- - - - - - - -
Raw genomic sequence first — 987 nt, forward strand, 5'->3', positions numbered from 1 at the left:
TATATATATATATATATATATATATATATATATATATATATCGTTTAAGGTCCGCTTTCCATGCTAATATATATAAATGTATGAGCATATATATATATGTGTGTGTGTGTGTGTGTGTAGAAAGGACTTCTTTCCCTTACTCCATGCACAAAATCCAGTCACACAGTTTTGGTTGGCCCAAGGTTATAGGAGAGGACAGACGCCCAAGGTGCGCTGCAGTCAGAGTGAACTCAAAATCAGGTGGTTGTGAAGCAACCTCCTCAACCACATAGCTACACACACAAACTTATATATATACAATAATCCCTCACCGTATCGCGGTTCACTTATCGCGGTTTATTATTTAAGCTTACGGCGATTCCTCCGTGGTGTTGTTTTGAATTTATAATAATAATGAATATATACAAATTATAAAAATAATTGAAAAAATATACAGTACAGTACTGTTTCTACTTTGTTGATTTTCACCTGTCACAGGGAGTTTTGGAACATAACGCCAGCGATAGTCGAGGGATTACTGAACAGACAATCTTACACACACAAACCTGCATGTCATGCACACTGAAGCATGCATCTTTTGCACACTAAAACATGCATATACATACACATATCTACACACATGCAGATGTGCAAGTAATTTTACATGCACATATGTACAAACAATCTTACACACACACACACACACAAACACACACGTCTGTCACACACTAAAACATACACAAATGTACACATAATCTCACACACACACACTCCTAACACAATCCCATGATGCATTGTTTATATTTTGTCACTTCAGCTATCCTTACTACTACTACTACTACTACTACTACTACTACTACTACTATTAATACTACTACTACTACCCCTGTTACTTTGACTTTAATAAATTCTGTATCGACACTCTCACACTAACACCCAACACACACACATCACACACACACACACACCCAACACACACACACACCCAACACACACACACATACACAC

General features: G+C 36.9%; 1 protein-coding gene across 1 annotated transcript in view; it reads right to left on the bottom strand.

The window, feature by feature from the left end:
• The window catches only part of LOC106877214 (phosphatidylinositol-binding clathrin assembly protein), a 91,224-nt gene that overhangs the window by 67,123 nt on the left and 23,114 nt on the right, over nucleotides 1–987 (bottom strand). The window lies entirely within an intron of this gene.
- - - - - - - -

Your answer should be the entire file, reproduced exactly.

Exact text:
Raw genomic sequence first — 987 nt, forward strand, 5'->3', positions numbered from 1 at the left:
TATATATATATATATATATATATATATATATATATATATATCGTTTAAGGTCCGCTTTCCATGCTAATATATATAAATGTATGAGCATATATATATATGTGTGTGTGTGTGTGTGTGTAGAAAGGACTTCTTTCCCTTACTCCATGCACAAAATCCAGTCACACAGTTTTGGTTGGCCCAAGGTTATAGGAGAGGACAGACGCCCAAGGTGCGCTGCAGTCAGAGTGAACTCAAAATCAGGTGGTTGTGAAGCAACCTCCTCAACCACATAGCTACACACACAAACTTATATATATACAATAATCCCTCACCGTATCGCGGTTCACTTATCGCGGTTTATTATTTAAGCTTACGGCGATTCCTCCGTGGTGTTGTTTTGAATTTATAATAATAATGAATATATACAAATTATAAAAATAATTGAAAAAATATACAGTACAGTACTGTTTCTACTTTGTTGATTTTCACCTGTCACAGGGAGTTTTGGAACATAACGCCAGCGATAGTCGAGGGATTACTGAACAGACAATCTTACACACACAAACCTGCATGTCATGCACACTGAAGCATGCATCTTTTGCACACTAAAACATGCATATACATACACATATCTACACACATGCAGATGTGCAAGTAATTTTACATGCACATATGTACAAACAATCTTACACACACACACACACACAAACACACACGTCTGTCACACACTAAAACATACACAAATGTACACATAATCTCACACACACACACTCCTAACACAATCCCATGATGCATTGTTTATATTTTGTCACTTCAGCTATCCTTACTACTACTACTACTACTACTACTACTACTACTACTACTATTAATACTACTACTACTACCCCTGTTACTTTGACTTTAATAAATTCTGTATCGACACTCTCACACTAACACCCAACACACACACATCACACACACACACACACCCAACACACACACACACCCAACACACACACACATACACAC

General features: G+C 36.9%; 1 protein-coding gene across 1 annotated transcript in view; it reads right to left on the bottom strand.

The window, feature by feature from the left end:
• The window catches only part of LOC106877214 (phosphatidylinositol-binding clathrin assembly protein), a 91,224-nt gene that overhangs the window by 67,123 nt on the left and 23,114 nt on the right, over nucleotides 1–987 (bottom strand). The window lies entirely within an intron of this gene.